By: Spencer Israel
On February 12, 2002, Secretary of Defense Donald Rumsfeld was asked during a press conference about whether there was evidence of weapons of mass destruction in Iraq. This was his response:
“Reports that say that something hasn’t happened are always interesting to me, because as we know, there are known knowns; there are things we know we know. We also know there are known unknowns; that is to say we know there are some things we do not know. But there are also unknown unknowns – the ones we don’t know we don’t know.”
Though mocked at the time, this quote has actually aged rather gracefully, and, I would argue, is the perfect quote for this moment in time. Right now, there are simply—to borrow from Rumsfeld—too many known unknowns for anybody to feel comfortable.
When will we get a vaccine?
Best case scenario, 12-18 months. That’s the timeline Dr. Anthony Fauci, head of the National Institute of Allergy and Infectious Diseases, gave reporters last month, though others have called that timeline “ridiculously optimistic.”
The World Health Organization lists 44 vaccine candidates under evaluation. Just two have advanced out of the pre-clinical stage into Phase 1 testing.
How long will it take to contain the spread of COVID-19?
Countries like South Korea and China have flattened the curve of new cases considerably after taking extreme social distancing measures. After going from 1,000 confirmed on January 24 to 74,000 on February 17, China has only reported 8,000 new cases in the ensuing six weeks.
With the slower implementation of social distancing and nationwide stay-at-home guidelines in the U.S., it’s not unreasonable to think it could take several more months for the spread of the virus to slow in the U.S. But, of course, nobody really knows.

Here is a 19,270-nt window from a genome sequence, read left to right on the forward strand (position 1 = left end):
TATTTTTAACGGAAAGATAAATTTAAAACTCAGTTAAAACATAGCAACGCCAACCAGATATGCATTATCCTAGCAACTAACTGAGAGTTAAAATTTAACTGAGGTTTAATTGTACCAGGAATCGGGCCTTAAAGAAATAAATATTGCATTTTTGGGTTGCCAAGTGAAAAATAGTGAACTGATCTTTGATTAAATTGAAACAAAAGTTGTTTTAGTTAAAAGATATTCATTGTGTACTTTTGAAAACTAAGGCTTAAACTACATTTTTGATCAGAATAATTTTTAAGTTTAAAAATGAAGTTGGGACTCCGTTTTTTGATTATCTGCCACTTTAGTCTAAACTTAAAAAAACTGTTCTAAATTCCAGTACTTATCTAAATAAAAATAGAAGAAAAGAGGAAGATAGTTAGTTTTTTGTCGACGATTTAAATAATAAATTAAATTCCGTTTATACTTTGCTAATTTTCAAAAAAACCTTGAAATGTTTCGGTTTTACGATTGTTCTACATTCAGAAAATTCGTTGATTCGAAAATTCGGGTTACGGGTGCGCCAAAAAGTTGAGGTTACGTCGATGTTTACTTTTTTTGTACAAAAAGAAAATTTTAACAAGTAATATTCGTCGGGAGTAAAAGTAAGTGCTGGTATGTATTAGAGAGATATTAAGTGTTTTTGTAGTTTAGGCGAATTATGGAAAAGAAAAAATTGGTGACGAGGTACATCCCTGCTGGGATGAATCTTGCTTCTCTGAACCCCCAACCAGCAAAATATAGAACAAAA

How bad will the financial damage be for U.S. businesses?
The Federal Reserve and Treasury have gone to unprecedented lengths to provide a financial backstop for U.S. businesses. Is it enough?
Every industry will need help. But how much help will they get, and how will the government decide who gets what? The airlines have already been given some relief, as have small businesses. Other industries, like theatre operators and cruise liners, are up in the air. For oil and gas companies, the dominoes have already started to fall.
Many businesses can probably find a way to survive the current near-economic shutdown for a month, maybe two or three. But what if this extends into the summer or fall? How many businesses will fail, and what will that do to the economy?
How bad will the financial damage be for U.S. consumers?
10 million people have filed for unemployment in the last two weeks, and that’s not even counting the hundreds of thousands of people who have been furloughed.
U.S. adults who make less than $75,000 a year will receive one payment of $1,200 as part of the $2.2 trillion coronavirus stimulus package signed on March 27. That is something, but it is not enough for many.
Where This Leaves Us
These are just a few of the questions we are asking, and they don’t even address the unknown unknowns—the problems we don’t even know are coming. Could anybody have foreseen at the end of February that just four weeks later the country would be more or less shut down?
All we can really do in the meantime is take comfort in the precious few known knowns. We know how COVID-19 spreads, and we know the symptoms. We know what we have to do to slow it down. We know we’re heading for an economic recession, potentially worse. We know governments and central banks around the world are going to do what they can to provide a safety net. And we know much of this uncertainty would evaporate with a vaccine or viable treatment of the virus.
For now, that will have to do.
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